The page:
Flappy Bird: The App That Everyone Loves to Hate

By Kyra Louie, Staff Writer
@beammeupkyra

Woosh, woosh, woosh, ding, woosh, woosh, ding, woosh, thwack, incoherent screaming.

I’m sure that we’ve all heard this, or have been through this, at least once in the past few weeks. This, my friends, is none other than the sound of Flappy Bird.

The popular, yet frustrating app was taken down Sunday at noon by the app’s creator, Dong Nguyen, and there’s a lot of speculation as to his motives behind the move. Some believe that he received death threats from unhappy customers, others said that the game was ruining his life, as well as the lives of the players.

https://twitter.com/dongatory_/status/432391029023449088

Nguyen received $50,000 a day from ad revenue on Flappy Bird, yet he still took it down.

If you’ve ever tried the game, you would know that it is very difficult (and incredibly frustrating) for most people. Some love it, some hate it. College of Communication sophomore Jacqlene Boening has a high score of 22 points.

“I think Flappy Bird is a really great game and people who think that it’s impossible to win just haven’t strategized or tried hard enough,” she said.

My high score is 38, and I’m not sure if it will ever get higher than that. But, somehow, this game draws me in like a magnet, and before I know it, two hours have passed. I really do like this game because it’s challenging.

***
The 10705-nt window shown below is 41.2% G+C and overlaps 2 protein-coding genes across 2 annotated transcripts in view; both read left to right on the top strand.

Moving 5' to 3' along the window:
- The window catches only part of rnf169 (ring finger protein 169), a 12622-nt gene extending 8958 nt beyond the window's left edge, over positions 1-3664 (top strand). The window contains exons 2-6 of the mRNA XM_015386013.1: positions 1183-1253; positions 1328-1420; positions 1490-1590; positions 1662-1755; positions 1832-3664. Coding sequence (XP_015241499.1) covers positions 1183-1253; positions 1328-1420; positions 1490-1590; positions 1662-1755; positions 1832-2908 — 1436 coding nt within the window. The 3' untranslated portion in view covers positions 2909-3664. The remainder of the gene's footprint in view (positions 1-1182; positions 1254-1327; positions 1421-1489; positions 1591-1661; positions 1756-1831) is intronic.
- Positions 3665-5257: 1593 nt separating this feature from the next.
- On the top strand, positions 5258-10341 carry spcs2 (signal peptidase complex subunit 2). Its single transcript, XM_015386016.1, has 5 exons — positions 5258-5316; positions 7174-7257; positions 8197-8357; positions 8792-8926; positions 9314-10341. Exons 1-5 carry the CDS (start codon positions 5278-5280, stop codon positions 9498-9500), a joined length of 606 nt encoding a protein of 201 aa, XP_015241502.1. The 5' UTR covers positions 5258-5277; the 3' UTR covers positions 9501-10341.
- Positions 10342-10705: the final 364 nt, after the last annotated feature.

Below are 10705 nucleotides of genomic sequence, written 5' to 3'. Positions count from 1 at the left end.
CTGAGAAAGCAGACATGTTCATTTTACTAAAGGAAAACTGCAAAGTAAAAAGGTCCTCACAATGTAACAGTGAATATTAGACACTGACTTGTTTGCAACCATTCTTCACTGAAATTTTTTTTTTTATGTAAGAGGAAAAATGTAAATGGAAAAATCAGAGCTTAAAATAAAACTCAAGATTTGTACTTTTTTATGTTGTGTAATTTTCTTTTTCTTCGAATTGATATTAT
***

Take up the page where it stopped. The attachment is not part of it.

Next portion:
But that’s also what makes people like College of Arts and Sciences freshman Andre Orlando hate it.

“Flappy Bird is a boring person’s idea of fun, along with BuzzFeed and the show Scandal,” he said.

But for all the hate that this app has gotten, its absence has taken a toll on many, and some have even resorted to selling phones with Flappy Bird installed on Ebay for thousands of dollars. There have been many apps made as spinoffs of Flappy Bird, but they  will never receive the same kind of popularity that Flappy Bird has gotten over the past few weeks.

“It’s embarrassing that our society is obsessed with this kind of stuff,” says Hayley McNutt, a sophomore in the College of Arts and Sciences who refused to download the app while it was still on the market.

But there is good news for those of us who desperately want Flappy Bird back in our lives. On Monday, Nguyen told the world that he is not finished yet. So beware, users, there may be an equally (if not more) addicting game out sometime in the future. 

In the meantaime, here’s a good way to stop that urge to play:

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